On July 7, designer and couturier Rahul Mishra became the first Indian to showcase at the digital Paris Haute Couture Week that ends today. The fashion week had labels like Maison Margiela, Elie Saab, Viktor&Rolf, Valentino, Chanel and Christian Dior among others presenting films to showcase their clothes instead of staging extravagant shows.
Rahul showcased 13 looks from his couture collection titled “Butterfly People” in a 10-minute long film shot in Delhi in collaboration with Hormis Antony Tharakan. The collection included long slip dresses, flowing maxis, voluminous skirts and capes in diaphanous fabrics like tulle, silk taffeta and organza. The colour palette pirouetted from salmon pink, peach, muted yellow to soft blue. Each ensemble had a multitude of multi-coloured embroideries and appliqué on it. The hand-embroidered 3D butterflies, dragonflies, birds and flowers gave a sense of a “garden growing on a piece of fabric”. A collection that was created amidst the Coronavirus pandemic had interesting maximalist face masks with 3D butterflies and flowers in myriad colours as a reminder to how life has changed for us.
In an exclusive chat with Cosmo India, Rahul talks about his inspiration behind the collection, the relevance of couture in the current times and his experience of being a part of the first-ever digital haute couture week.
Cosmo: What was your inspiration behind the collection?
Rahul Mishra: "I did not have a single point of inspiration this time, it was quite mixed. I took inspiration from the karigars (embroiderers and tailors) who work for me, the challenges they faced due to the Covid-19 pandemic and nature in the absence of human interruptions. I visualised the collection as a garden and myself as the gardener, the karigars are the butterflies, who keep coming back for work and help us in the process. When the lockdown was imposed, they stayed at home for a long time and I thought they would get used to not working. But some kept coming back for work. Even through their struggles, creating something beautiful gave them satisfaction. I have tried to capture the beauty of both--creation and struggle in this collection".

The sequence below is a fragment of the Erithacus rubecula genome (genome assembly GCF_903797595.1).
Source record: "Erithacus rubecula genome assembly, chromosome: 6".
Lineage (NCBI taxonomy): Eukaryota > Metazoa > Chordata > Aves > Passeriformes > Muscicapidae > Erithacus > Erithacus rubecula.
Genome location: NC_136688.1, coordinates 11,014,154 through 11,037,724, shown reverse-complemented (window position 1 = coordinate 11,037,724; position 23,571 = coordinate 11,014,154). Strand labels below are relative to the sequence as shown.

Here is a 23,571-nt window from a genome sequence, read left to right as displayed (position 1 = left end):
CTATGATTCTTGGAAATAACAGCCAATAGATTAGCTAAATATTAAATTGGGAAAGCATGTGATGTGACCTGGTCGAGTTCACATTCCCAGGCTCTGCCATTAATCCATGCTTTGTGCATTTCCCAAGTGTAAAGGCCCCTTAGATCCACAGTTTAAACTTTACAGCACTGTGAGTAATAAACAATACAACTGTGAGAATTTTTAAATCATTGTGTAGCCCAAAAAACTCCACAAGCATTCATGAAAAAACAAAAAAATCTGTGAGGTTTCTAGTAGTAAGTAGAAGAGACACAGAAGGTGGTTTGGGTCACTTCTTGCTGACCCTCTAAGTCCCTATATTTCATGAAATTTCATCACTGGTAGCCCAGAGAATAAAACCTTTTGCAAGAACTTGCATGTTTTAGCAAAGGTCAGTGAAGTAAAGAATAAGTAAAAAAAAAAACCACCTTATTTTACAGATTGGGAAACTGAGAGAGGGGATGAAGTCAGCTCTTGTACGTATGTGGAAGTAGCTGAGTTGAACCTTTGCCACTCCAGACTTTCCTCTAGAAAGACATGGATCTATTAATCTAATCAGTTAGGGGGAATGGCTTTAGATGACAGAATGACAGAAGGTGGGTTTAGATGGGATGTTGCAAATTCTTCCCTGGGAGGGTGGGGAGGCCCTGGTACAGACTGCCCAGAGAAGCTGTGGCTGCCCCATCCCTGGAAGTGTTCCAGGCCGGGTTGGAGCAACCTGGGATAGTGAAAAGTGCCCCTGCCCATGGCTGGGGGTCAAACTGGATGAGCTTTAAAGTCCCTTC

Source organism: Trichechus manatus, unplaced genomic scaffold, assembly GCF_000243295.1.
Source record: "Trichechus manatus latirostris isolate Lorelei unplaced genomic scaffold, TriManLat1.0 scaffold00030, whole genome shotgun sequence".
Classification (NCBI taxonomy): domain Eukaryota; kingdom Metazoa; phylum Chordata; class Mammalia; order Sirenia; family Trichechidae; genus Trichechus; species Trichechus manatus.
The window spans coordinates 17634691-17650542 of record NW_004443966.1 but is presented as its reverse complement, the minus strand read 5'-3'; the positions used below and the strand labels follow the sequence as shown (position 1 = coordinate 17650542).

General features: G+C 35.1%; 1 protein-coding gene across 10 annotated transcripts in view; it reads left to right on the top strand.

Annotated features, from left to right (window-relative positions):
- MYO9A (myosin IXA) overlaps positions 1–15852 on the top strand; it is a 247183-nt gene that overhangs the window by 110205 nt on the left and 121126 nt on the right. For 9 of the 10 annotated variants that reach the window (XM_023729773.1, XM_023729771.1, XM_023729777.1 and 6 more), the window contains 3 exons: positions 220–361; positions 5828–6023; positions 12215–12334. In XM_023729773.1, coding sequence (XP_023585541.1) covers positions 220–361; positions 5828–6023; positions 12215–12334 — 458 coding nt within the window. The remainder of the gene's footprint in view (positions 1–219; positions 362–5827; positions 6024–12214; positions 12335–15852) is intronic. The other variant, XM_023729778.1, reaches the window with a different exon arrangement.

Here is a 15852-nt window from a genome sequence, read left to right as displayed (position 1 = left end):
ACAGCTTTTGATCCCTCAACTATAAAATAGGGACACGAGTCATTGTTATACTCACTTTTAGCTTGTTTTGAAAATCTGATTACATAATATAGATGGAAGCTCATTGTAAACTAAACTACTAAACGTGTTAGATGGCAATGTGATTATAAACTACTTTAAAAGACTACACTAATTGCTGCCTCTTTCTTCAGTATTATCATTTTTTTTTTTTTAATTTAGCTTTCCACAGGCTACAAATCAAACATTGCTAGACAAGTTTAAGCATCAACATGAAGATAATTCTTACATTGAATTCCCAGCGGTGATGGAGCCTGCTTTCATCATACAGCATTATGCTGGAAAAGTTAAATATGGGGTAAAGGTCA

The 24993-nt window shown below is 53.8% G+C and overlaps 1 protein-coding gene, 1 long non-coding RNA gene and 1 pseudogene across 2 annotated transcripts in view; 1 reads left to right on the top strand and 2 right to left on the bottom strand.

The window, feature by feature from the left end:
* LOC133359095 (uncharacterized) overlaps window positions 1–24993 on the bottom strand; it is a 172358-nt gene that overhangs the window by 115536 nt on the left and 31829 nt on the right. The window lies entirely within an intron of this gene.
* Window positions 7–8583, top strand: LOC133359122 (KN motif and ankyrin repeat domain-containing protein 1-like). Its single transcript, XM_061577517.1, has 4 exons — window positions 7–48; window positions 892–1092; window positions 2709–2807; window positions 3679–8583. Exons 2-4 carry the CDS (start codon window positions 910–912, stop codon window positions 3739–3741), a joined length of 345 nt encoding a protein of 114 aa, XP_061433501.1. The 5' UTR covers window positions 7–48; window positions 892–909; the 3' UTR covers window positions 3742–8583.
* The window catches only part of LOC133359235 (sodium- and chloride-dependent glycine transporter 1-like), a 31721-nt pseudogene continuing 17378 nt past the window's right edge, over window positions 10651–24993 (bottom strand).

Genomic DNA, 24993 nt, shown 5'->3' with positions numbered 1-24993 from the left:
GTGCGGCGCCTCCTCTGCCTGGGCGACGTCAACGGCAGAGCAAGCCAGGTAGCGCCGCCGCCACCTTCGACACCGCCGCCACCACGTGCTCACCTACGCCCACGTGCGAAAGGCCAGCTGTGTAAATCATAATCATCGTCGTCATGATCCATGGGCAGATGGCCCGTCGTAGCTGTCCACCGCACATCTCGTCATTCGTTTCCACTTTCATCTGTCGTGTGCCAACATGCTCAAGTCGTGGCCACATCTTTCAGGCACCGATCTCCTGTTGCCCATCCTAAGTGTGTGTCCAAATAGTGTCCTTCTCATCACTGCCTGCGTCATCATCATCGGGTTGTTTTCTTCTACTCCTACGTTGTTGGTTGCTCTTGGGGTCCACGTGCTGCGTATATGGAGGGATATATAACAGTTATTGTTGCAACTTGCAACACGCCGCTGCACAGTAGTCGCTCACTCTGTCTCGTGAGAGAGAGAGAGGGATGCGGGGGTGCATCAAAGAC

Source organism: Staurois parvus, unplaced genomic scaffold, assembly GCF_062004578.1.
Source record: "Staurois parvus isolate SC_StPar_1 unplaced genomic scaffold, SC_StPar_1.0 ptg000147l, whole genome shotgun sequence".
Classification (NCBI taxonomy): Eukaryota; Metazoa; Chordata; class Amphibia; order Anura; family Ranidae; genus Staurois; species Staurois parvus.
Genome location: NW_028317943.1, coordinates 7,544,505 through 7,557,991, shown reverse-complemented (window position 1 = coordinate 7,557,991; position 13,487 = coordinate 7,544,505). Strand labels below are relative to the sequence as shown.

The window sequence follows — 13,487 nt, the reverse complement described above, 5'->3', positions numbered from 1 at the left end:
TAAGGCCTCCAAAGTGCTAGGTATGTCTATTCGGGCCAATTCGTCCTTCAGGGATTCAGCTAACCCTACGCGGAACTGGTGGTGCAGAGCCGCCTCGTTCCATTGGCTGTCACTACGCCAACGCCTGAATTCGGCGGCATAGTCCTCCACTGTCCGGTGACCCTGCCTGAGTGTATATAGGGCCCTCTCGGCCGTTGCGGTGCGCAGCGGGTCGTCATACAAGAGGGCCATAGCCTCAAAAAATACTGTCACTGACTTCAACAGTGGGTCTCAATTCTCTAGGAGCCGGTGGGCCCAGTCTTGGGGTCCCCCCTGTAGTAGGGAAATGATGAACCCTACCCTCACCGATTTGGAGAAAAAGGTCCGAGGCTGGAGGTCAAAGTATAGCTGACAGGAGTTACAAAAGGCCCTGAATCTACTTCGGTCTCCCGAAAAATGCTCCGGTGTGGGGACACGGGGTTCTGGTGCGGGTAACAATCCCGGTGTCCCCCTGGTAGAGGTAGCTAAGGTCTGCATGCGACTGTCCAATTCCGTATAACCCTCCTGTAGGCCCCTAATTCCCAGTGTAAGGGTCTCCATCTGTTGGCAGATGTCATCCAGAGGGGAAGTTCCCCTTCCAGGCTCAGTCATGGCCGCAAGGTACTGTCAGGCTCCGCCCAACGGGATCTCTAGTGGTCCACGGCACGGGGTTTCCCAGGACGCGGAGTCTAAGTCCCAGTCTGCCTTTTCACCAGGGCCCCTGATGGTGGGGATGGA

Cosmo: What is the relevance of couture in times like this?
RM: "The crisis has badly affected our lives. The last few months have been a time when the entire atelier struggled together. We ensured that every artisan is supported despite the countrywide official lockdown and an acute drop in sales. We were anxious, like the rest of the world, because everything seemed uncertain. Couture felt like a leap of faith. It united us as we started thinking, ideating, sketching from the safety of our homes and crafting the first samples with few embroiderers in the studio. I am often questioned on the need of clothes that are so indulgent, with such level of detail and extravagance. The core idea behind the luxury we are trying to cultivate is pushing for sustainable employment of the craft community. Indeed, there is an unperturbed expression of art through our motifs, but every stitch, every knot is strongly related to the present and future of an artisan, especially hit by the pandemic. Clothes become a powerful tool when they are used for employment".
Cosmo: What was the message that you tried to convey through the collection?
RM: "The message was to be kind to nature. The masks on the models were a reminder that if we destroy the rhythm of nature, then nature has its own way of balancing itself. While we stayed locked in our houses, the Delhi skies became bluer, migratory birds appeared in the city, nature looked happier and beautiful. Some of the masks recreate the lotus ponds, the dragonflies perched on floating leaves and butterflies hovering in the garden".
Cosmo: What traditional embroideries and techniques were used?
RM: "I used a lot of traditional embroideries. The idea was to showcase and celebrate the craftsmanship of the “Butterfly People”. I used Kantha for flowers, Aari stitches and cutwork on diaphanous fabrics like tulle, organza, silk taffeta. I also repurposed and used some of the waste fabrics lying in the atelier."
Cosmo: What does the colour scheme represent?
RM: "The colours represent the happy phase of nature. The Covid-19 pandemic has been bad for us but it has been a happy time for nature. Each piece is a work of art that captures nature in its glory".
Cosmo: How was the experience of being a part of the first-ever digital haute couture week?
RM: "I am happy to be a part of the digital event, this will go down in history as the first-ever haute couture week. Since this was a first for me, I learnt a lot. I shot the making process myself. I had learnt film making while at National Institute of Design, Ahmedabad. I got the opportunity to hone my skill, as I was a one-man crew and had to shoot while guiding the embroiderers and approving swatches. In the peak of summer in May, doing all this with a face mask and shield wasn’t easy. But I am happy the way things have turned out".
Cosmo: You are also a part of FDCI Digital Couture Week, which will be held towards the end of July in India, what are your plans for the event?
RM: "I will showcase my couture collection, the basis of which is the “Butterfly People” but there will be newer silhouettes and colours to suit the sensibilities of the Indian bridal market".